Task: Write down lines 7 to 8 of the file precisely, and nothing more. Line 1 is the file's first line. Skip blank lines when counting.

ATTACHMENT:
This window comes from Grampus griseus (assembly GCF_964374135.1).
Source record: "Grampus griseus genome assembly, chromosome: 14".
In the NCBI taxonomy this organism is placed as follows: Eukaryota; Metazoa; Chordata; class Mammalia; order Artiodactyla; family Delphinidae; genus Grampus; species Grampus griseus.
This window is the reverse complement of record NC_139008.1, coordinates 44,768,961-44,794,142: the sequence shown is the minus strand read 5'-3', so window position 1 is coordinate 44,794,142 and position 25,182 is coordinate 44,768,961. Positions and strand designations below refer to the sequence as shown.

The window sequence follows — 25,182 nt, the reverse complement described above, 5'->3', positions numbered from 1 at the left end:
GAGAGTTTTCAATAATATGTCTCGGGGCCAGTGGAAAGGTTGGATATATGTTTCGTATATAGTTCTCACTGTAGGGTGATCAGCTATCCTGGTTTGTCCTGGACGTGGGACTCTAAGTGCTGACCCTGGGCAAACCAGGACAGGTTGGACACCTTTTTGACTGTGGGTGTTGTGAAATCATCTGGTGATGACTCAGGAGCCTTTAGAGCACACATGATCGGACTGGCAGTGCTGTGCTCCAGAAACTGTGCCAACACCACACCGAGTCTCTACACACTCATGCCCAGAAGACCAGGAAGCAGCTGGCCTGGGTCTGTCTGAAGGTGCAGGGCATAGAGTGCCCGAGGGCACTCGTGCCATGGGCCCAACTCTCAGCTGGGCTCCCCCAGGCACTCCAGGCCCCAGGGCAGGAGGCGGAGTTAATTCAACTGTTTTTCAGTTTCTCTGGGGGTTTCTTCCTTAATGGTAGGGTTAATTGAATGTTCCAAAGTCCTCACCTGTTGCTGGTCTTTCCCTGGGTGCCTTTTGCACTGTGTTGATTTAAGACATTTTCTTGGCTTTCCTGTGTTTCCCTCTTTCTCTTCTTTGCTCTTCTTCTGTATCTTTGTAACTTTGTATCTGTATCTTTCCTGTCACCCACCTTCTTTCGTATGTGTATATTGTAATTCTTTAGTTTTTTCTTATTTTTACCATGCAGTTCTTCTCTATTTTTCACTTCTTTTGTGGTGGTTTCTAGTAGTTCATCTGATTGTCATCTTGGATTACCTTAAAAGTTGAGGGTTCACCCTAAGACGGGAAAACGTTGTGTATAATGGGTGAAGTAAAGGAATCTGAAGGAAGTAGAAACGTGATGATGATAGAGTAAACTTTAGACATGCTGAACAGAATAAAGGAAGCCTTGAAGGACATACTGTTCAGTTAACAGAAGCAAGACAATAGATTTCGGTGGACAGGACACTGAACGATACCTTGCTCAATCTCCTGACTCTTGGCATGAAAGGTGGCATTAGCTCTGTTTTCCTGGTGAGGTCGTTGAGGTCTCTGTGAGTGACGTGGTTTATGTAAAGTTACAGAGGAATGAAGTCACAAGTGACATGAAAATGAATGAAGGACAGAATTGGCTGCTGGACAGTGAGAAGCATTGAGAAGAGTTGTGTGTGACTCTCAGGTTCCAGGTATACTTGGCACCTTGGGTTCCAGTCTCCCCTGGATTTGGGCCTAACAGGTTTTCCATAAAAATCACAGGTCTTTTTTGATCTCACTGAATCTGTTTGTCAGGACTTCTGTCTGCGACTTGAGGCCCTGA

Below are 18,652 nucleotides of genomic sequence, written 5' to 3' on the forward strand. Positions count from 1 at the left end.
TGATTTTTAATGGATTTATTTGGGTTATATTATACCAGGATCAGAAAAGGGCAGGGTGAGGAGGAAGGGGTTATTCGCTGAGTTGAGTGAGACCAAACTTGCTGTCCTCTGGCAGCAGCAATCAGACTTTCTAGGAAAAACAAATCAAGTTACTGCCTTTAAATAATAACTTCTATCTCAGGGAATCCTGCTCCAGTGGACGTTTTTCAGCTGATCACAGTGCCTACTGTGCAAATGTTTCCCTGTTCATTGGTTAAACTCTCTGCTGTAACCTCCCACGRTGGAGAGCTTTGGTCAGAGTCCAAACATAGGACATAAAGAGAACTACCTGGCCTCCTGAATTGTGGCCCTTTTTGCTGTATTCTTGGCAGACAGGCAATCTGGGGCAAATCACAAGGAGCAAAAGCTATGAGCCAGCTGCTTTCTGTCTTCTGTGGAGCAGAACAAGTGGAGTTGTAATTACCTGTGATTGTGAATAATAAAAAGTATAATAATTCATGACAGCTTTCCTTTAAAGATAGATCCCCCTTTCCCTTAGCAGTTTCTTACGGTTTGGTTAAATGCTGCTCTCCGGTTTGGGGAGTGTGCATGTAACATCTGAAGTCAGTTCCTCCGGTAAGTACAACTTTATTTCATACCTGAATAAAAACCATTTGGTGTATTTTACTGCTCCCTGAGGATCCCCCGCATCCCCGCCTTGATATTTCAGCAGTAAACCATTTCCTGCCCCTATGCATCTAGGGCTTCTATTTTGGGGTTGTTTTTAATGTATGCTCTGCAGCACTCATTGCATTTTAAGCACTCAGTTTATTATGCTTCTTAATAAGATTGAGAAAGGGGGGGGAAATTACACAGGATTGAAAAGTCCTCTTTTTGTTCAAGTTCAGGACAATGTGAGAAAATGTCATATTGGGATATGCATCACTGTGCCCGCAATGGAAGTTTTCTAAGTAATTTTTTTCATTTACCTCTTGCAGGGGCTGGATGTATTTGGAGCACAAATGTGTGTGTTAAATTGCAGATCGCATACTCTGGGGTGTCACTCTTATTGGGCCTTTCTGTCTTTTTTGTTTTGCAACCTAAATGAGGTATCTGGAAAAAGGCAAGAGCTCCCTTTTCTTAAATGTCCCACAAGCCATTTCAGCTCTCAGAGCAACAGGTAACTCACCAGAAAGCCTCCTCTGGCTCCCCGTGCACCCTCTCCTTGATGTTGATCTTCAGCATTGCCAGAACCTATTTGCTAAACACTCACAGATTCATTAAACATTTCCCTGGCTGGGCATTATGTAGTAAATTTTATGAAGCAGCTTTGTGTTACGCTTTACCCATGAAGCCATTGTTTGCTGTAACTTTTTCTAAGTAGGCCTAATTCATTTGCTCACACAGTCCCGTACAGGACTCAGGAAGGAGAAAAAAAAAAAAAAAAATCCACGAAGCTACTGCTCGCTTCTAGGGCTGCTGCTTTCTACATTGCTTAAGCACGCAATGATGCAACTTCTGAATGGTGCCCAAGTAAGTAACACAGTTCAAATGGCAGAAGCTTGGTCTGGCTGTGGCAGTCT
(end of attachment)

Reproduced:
Below are 18,652 nucleotides of genomic sequence, written 5' to 3' on the forward strand. Positions count from 1 at the left end.
TGATTTTTAATGGATTTATTTGGGTTATATTATACCAGGATCAGAAAAGGGCAGGGTGAGGAGGAAGGGGTTATTCGCTGAGTTGAGTGAGACCAAACTTGCTGTCCTCTGGCAGCAGCAATCAGACTTTCTAGGAAAAACAAATCAAGTTACTGCCTTTAAATAATAACTTCTATCTCAGGGAATCCTGCTCCAGTGGACGTTTTTCAGCTGATCACAGTGCCTACTGTGCAAATGTTTCCCTGTTCATTGGTTAAACTCTCTGCTGTAACCTCCCACGRTGGAGAGCTTTGGTCAGAGTCCAAACATAGGACATAAAGAGAACTACCTGGCCTCCTGAATTGTGGCCCTTTTTGCTGTATTCTTGGCAGACAGGCAATCTGGGGCAAATCACAAGGAGCAAAAGCTATGAGCCAGCTGCTTTCTGTCTTCTGTGGAGCAGAACAAGTGGAGTTGTAATTACCTGTGATTGTGAATAATAAAAAGTATAATAATTCATGACAGCTTTCCTTTAAAGATAGATCCCCCTTTCCCTTAGCAGTTTCTTACGGTTTGGTTAAATGCTGCTCTCCGGTTTGGGGAGTGTGCATGTAACATCTGAAGTCAGTTCCTCCGGTAAGTACAACTTTATTTCATACCTGAATAAAAACCATTTGGTGTATTTTACTGCTCCCTGAGGATCCCCCGCATCCCCGCCTTGATATTTCAGCAGTAAACCATTTCCTGCCCCTATGCATCTAGGGCTTCTATTTTGGGGTTGTTTTTAATGTATGCTCTGCAGCACTCATTGCATTTTAAGCACTCAGTTTATTATGCTTCTTAATAAGATTGAGAAAGGGGGGGGAAATTACACAGGATTGAAAAGTCCTCTTTTTGTTCAAGTTCAGGACAATGTGAGAAAATGTCATATTGGGATATGCATCACTGTGCCCGCAATGGAAGTTTTCTAAGTAATTTTTTTCATTTACCTCTTGCAGGGGCTGGATGTATTTGGAGCACAAATGTGTGTGTTAAATTGCAGATCGCATACTCTGGGGTGTCACTCTTATTGGGCCTTTCTGTCTTTTTTGTTTTGCAACCTAAATGAGGTATCTGGAAAAAGGCAAGAGCTCCCTTTTCTTAAATGTCCCACAAGCCATTTCAGCTCTCAGAGCAACAGGTAACTCACCAGAAAGCCTCCTCTGGCTCCCCGTGCACCCTCTCCTTGATGTTGATCTTCAGCATTGCCAGAACCTATTTGCTAAACACTCACAGATTCATTAAACATTTCCCTGGCTGGGCATTATGTAGTAAATTTTATGAAGCAGCTTTGTGTTACGCTTTACCCATGAAGCCATTGTTTGCTGTAACTTTTTCTAAGTAGGCCTAATTCATTTGCTCACACAGTCCCGTACAGGACTCAGGAAGGAGAAAAAAAAAAAAAAAAATCCACGAAGCTACTGCTCGCTTCTAGGGCTGCTGCTTTCTACATTGCTTAAGCACGCAATGATGCAACTTCTGAATGGTGCCCAAGTAAGTAACACAGTTCAAATGGCAGAAGCTTGGTCTGGCTGTGGCAGTCT